For our hardware prototype of MaskCam, we used a Jetson Nano module and a Connect Tech Photon carrier board, rather than the Jetson Nano Developer Kit. We used the Photon because the Developer Kit is not sold or warrantied for production use. Using the Photon allowed us to quickly create a production-ready prototype using off-the-shelf hardware. If you have a Photon carrier board and Jetson Nano module, you can install MaskCam on them by using the setup instructions at docs/

Useful Development Scripts

During development, some scripts were produced which might be useful for other developers to debug or update the software. These include an MQTT sniffer, a script to run the TensorRT model on images, and to convert a model trained with the original YOLO Darknet implementation to TensorRT format. Basic usage for all these tools is covered on docs/

Troubleshooting Common Errors

If you run into any errors or issues while working with MaskCam, this section gives common errors and their solutions.

MaskCam consists of many different processes running in parallel. As a consequence, when there's an error on a particular process, all of them will be sent termination signals and finish gracefully. This means that you need to scroll up through the output to find out the original error that caused a failure. It should be very notorious, flagged as a red ERROR log entry, followed by the name of the process that failed and a message.

Error: camera not connected/not recognized

If you see an error containing the message Cannot identify device '/dev/video0', among other Gst and v4l messages, it means the program couldn't find the camera device. Make sure your camera is connected to the Nano and recognized by the host Ubuntu OS by issuing ls /dev and checking if /dev/video0 is present in the output.

Error: not running in privileged mode

In this case, you'll see a bunch of annoying messages like:

Error: Can't initialize nvrm channel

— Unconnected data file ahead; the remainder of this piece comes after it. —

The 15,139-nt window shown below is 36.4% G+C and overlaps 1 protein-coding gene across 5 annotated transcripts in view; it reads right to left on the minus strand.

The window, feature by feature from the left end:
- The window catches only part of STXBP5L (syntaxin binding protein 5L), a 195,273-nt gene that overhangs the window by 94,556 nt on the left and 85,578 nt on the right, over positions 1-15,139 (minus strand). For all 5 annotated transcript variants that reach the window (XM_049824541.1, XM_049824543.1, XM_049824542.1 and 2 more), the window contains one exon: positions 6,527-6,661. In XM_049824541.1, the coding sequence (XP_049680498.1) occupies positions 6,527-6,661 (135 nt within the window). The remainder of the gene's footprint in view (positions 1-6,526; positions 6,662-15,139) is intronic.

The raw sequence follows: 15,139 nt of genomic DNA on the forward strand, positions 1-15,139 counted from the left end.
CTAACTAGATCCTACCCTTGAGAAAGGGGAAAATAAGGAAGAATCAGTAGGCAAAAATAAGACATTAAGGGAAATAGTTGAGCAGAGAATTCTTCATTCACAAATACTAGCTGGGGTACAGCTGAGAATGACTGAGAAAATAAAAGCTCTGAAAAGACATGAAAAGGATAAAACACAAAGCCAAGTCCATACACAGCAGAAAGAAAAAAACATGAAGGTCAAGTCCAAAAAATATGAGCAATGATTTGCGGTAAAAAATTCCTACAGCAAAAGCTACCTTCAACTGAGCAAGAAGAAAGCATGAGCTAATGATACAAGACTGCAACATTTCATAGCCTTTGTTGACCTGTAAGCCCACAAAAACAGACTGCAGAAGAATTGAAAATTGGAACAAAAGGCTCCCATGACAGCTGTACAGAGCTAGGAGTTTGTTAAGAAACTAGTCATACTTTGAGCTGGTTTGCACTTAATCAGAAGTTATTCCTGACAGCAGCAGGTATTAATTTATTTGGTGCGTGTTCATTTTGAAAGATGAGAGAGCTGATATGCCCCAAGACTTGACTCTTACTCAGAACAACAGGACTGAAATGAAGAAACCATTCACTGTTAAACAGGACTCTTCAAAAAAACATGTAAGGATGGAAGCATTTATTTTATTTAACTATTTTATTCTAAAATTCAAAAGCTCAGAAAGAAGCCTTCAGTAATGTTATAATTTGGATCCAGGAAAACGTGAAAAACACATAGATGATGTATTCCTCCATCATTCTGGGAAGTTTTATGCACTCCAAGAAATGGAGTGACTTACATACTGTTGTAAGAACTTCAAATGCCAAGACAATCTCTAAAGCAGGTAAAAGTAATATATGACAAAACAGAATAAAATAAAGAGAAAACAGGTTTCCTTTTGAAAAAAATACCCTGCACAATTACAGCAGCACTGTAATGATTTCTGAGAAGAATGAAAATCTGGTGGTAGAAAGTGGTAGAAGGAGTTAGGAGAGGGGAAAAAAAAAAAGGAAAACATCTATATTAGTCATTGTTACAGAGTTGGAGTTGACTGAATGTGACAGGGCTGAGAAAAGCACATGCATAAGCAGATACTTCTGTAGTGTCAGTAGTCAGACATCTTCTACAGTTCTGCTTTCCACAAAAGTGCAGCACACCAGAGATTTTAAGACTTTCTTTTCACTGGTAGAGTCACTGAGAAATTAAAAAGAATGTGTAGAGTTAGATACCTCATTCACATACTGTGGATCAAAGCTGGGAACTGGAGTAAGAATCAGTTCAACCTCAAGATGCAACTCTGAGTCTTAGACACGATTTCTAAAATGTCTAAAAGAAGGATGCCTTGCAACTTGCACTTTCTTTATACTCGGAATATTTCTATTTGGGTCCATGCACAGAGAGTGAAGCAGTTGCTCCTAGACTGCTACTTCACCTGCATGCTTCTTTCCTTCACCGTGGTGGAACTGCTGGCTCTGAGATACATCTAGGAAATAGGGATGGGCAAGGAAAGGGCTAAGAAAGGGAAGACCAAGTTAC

Couldn't create ddkvic Session: Cannot allocate memory
nvbuf_utils: Could not create Default NvBufferSession

You'll probably see multiple failures in other MaskCam processes as well. To resolve these errors, make sure you're running docker with the --privileged flag, as described in the first section.

Error: reason not negotiated/camera capabilities

If you get an error that looks like: v4l-camera-source / reason not-negotiated
Then the problem is that the USB camera you're using doesn't support the default camera-framerate=30 (frames per second). If you don't have another camera, try running the script under utils/ and find the lines with type video/x-raw ...

Find any suitable framerate=X/1 (with X being an integer like 24, 15, etc.) and set the corresponding configuration parameter with --env MASKCAM_CAMERA_FRAMERATE=X (see previous section).

Error: Streaming or file server are not accessible (nothing else seems to fail)

Make sure you're mapping the right ports from the container, with the -p container_port:host_port parameters indicated in the previous sections. The default port numbers, that should be exposed by the container, are configured in maskcam_config.txt as:


These port mappings are why we use docker run ... -p 1883:1883 -p 8080:8080 -p 8554:8554 ... with the run command. Remember that all the ports can be overriden using environment variables, as described in the previous section. Other ports like udp-port-* are not intended to be accessible from outside the container, they are used for communication between the inference process and the streaming and file-saving processes.

Other Errors

Sometimes after restarting the process or the whole docker container many times, some GPU resources can get stuck and cause unexpected errors. If that's the case, try rebooting the device and running the container again. If you find that the container fails systematically after running some sequence, please don't hesitate to report an Issue with the relevant context and we'll try to reproduce and fix it.